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Written by Aparna Joshi   
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Definition of Yield
Semiconductor Yield
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What is Yield?

Yield is a number which generally quantifies the success. If I put 10 hours of work and got a work done which is worth 8 hours. Then my work yield is 8/10 that is 80%. Or if I am a manufacture of pens. I started making 1000 pens. 50 broke while adding ink refills in them, 50 broke while moving the box of ready pens to quality check and finally, quality department threw 100 pens as they were not writing. At the end, I could sell only 800 pens. My production yield is 800/1000 that is 80%. How do I improve Yield? This is a very important task yet very difficult to accomplish. Actions contribute in keeping up good yield are,

  • Defining critical areas
  • Keeping and updating the ideal or golden data
  • Reporting collected data in a right form
  • Analyzing periodic reports
It is always beneficial to find the problem sooner. The manufacturing cost increases towards the final steps of production. General steps towards yield improvement can be as follows:
  • Collect data at every critical step of production cycle
  • Compare data with ideal data or expected values
  • Analyze the findings and pin point the possible causes of failures
  • Identify the most effective solution
  • Apply the solution to a controlled material
  • Collect the data and verify the results
  • Roll out the solution to production

Use of data analysis tools is very helpful in these situations. Choosing the right tool is very important. To capture all the aspects of manufacturing, integration of the tool is critical.



Semiconductor Yield

Semiconductor yield briefly comprises of PCM level yield, probe yield and packaged parts yield.

What is PCM data and yield?

PCM data stands for Process Control Monitoring. The data collected at the end of actual wafer fabrication process is called PCM data. It is also known as WAT (Wafer AcceptanceTest), ET (Electrical Test), Kerf data. This data is collected on the test structures placed at predefined test-sites of the wafer. Typically, one set of test structures is placed for every reticule (area covered by one lithography exposure) and a subset of these is tested. In many cases, this is the first measure of 'goodness' of the wafer as viewed by a customer. Although the data is limited, its evaluation is essential because it can provide an early warning of a potential problem that may happen after expensive operations such as test and assembly. PCM Yield is defined as the Total number of passed test-sites divided by the Total number of measured test-sites.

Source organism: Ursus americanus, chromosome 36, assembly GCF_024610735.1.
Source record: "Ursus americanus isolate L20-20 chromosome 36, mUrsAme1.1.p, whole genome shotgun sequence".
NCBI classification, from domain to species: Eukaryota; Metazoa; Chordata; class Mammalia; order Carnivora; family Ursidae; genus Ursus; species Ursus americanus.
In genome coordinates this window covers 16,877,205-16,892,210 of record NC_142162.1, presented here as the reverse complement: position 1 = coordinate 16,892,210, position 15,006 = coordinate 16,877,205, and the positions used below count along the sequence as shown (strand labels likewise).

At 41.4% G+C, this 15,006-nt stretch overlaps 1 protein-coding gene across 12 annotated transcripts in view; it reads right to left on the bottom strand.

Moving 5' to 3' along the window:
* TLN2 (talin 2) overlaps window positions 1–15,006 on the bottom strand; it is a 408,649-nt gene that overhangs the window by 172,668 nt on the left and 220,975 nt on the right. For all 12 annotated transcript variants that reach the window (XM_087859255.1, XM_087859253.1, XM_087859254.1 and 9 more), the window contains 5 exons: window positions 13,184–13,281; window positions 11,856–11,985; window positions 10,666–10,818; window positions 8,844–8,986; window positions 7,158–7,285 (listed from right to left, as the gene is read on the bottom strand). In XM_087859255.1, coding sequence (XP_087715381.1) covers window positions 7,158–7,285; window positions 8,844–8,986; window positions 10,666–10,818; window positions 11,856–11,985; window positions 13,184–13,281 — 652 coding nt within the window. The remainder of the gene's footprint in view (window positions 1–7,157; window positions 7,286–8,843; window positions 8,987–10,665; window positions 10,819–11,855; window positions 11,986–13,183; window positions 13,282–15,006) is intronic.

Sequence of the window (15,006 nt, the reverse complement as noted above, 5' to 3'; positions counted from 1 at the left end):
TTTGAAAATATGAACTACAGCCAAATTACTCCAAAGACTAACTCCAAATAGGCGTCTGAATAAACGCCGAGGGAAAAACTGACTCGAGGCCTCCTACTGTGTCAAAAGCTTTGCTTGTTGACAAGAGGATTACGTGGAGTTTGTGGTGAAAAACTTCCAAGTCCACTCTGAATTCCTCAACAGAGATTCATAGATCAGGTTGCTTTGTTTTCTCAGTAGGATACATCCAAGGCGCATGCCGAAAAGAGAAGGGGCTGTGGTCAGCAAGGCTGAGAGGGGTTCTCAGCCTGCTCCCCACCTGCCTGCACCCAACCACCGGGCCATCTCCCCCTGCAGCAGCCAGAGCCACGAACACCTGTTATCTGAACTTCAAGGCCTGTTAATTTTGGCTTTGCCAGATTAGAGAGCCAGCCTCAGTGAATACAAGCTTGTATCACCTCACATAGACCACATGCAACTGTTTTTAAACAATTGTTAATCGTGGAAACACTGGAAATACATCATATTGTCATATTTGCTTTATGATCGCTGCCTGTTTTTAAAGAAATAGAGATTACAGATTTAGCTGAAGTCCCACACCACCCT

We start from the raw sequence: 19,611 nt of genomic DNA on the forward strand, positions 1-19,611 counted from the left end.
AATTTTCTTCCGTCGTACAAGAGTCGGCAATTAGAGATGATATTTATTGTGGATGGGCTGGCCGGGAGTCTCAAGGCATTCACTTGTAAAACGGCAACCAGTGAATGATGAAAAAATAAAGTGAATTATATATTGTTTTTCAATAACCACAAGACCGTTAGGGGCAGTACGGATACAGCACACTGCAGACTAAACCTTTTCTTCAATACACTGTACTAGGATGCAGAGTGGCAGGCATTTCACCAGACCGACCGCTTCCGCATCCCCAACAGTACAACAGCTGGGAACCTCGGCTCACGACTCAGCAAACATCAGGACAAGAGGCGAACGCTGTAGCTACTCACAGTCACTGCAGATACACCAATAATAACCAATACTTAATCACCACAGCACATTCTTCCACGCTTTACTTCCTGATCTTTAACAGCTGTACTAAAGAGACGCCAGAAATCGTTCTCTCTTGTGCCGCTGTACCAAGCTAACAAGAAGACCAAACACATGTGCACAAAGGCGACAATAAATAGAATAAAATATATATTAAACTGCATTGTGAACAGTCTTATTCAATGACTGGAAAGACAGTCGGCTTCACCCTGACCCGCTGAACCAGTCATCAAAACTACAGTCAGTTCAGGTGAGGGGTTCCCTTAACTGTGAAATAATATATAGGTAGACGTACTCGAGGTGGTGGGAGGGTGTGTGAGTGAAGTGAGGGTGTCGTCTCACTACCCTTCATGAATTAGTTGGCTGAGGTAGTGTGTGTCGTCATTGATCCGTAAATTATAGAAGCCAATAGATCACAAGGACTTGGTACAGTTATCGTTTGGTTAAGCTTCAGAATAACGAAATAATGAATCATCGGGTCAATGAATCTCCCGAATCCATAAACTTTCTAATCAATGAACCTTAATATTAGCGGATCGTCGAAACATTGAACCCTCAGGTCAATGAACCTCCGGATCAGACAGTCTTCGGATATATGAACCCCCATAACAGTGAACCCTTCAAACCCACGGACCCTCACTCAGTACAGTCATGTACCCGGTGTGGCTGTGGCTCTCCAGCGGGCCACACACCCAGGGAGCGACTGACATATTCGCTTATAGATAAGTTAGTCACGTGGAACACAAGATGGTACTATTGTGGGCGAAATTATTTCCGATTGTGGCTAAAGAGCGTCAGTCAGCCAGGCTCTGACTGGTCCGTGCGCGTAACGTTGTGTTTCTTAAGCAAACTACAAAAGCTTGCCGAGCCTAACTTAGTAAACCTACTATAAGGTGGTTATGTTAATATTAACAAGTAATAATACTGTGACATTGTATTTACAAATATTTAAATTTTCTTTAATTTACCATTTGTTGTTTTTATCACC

What is Probe or Wafer Sort data and yield?

Once it is confirmed that the PCM data is acceptable, each wafer is sent to test individual chips using automated testers (ATE). This operation is known as wafer probe or wafer sort. Whereas PCM data provides an indication of acceptability of the wafer fabrication process, probe data indicates whether a chip meets functional specifications. Chips not meeting the specifications are declared as Fails and are skipped from the subsequent expensive assembly process. In many cases, wafer sort can reveal a subtle weakness in manufacturing process that may not be caught by PCM.Some such problems can be caught by correlation between probe and PCM data. Probe Yield is defined as Total number of passed chips divided by Total number of tested chips.

What is Final Test or Packaged parts data and yield?

A wafer on which passing chips are identified is sent for assembly. Wafers are grinded to a desired thickness and singulated to separate out chips. Chips that are identified as Pass by wafer probe are then packaged. Another cycle of testing is performed at this stage. It is very important to test this packaged chip because the end user will be using this chip directly in the desired application. Final Test Yield is defined as Total number of chips passed divided by Total number of chips tested. (Poor tester correlation or equipment alignment issues can sometimes result in false failure of an otherwise good chip. These failing chips are recovered during re-test. One needs to be careful in how such chips are accounted for in yield calculation.) A true failure of a chip at this stage can be due to damage during assembly process or due to subtle process issues (e.g. RF parameters) that are not caught by PCM or probe tests.

 

All the definitions of yield and data are generic. Companies may have different ways of calculating yield suitable to their manufacturing processes and business practices. Ospice Inc. does not claim any definition is better or more accurate than the other.

 
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